Friday, March 7, 2008

Why I Hate Anesthesia

1. During anesthesia, wake up. Each and every time, especially on Versed, otherwise known as truth serum.
2. While awake, reveal your deepest secrets, ones you had not even thought were secrets because the Conscious and Unconscious never conferred and said, "hey, maybe you don't want to say that." Realize with horror what you say at the time, but there's a disconnect between lips and brain. The lips are in control. The brain looks on but is unable to act to save itself. There are things that only two people should know about, and the other person is not someone in the surgery room. Make other confessions about issues you haven't even clarified with yourself and are not even sure are entirely true.
3. Eventually, have a reaction to the anesthesia because you are recovering from a respiratory infection that's lasted weeks and you didn't want to keep postponing. Uncontrollable coughing where you cannot take in any air. Wake up as doctor pats you on the back and says that you need to stop coughing. Try to stop coughing, but keep coughing. Tell nurse to remove socks because you're too hot, and you know being hot makes you cough more. Get drowsy again. Think you're at home. Ask someone to rub your back, thinking it's your husband. Wake up again when people laugh. Say something about sex and backrubs and husband. People stop laughing. Realize you've said something really wrong.
4. Conclude from surgery prep and someone messing with your very low back that sexual assault by some random stranger is about to happen. And that you're unable to act. Give doctor an earful and chewing out. Later, remember not being still. For a spinal procedure. Pass out again.
5. Wake up a minute later shrieking in 12-level pain on a scale of 10. Shake all over, uncontrollably, from pain. Hear doctor say, "good grief." Pray aloud for Gabriel and Michael to intercede on your behalf, because God seems to have taken a step back. Pass out again. Seconds later, yell at husband to turn music in the surgery room off and let the dog out. Apologize, saying you thought you were at home again (as if you shriek at people at home). Pass out again.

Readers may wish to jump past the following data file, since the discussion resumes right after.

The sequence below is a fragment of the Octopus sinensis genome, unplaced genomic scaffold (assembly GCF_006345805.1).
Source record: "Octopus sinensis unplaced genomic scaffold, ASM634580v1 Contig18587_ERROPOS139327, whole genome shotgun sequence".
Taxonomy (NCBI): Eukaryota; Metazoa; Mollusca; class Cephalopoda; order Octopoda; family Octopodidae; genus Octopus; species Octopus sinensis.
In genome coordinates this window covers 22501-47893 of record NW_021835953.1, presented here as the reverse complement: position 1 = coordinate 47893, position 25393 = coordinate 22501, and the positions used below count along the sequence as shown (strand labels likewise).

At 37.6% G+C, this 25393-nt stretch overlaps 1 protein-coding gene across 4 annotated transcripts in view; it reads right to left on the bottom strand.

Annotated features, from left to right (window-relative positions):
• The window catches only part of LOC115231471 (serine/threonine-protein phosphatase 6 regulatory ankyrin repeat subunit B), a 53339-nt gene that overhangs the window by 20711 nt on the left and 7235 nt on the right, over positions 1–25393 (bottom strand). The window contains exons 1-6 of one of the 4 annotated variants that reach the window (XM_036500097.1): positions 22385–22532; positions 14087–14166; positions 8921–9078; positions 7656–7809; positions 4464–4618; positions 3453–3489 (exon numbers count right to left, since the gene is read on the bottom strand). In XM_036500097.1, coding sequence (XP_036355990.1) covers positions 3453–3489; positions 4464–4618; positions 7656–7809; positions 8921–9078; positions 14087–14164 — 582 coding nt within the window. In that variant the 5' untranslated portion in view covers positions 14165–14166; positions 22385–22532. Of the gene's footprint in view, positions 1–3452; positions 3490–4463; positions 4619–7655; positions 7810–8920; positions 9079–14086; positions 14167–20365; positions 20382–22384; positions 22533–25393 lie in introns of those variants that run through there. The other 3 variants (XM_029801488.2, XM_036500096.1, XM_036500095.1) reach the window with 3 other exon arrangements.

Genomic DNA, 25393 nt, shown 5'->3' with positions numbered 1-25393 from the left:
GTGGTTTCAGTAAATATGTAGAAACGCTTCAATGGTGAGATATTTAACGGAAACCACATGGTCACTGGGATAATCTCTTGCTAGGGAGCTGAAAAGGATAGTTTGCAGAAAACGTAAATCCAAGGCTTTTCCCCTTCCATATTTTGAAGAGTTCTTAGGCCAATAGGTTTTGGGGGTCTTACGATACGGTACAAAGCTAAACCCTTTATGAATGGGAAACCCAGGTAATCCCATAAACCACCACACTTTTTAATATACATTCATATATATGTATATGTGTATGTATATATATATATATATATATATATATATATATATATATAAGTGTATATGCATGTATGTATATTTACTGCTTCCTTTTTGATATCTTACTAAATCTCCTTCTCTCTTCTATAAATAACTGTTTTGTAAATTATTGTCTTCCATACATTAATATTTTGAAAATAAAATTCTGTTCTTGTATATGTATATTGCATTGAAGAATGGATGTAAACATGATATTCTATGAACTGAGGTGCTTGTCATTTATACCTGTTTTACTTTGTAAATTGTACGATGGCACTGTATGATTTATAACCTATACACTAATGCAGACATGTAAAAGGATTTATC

(If during wisdom tooth extraction, freak out about huge metal thing being put in your mouth and what's happening to your teeth. Realize this won't last forever. Pray you'll pass out again. Pass out again.
If during colonoscopy, freak out nurse and GI doctor (oh yes, very long time since you've seen her) by suddenly saying, "cool," and asking about the pictures on the screen.)
6. Wake up again. Say something about how this is a lot like time travel. Pass out again. Hear random comments of anesthesiologist, and respond to them with your own opinion. Everyone stops talking.
7. Wake up again when they're transferring you. The anesthesiologist tells you they almost had to stop the procedure completely, that they gave you Versed, the truth serum, after waking you up from the other drug and letting it wear off a little. Recognizing "Versed" and you don't mix, ask over and over, "I didn't say anything did I? Did I?"
8. Doctor comes in to talk to you and husband. He looks concerned but won't look your husband in the eye.
9. Get dressed. Realizing your socks are not on, recognize that those distant memories of discussing them with the nurse and the other memories did not happen ten years ago and weren't some weird dream but happened within the last half hour.
10. Remember later there's always a follow-up appointment scheduled--which you've been known to "forget." Can't forget with this doctor, follow-up too important.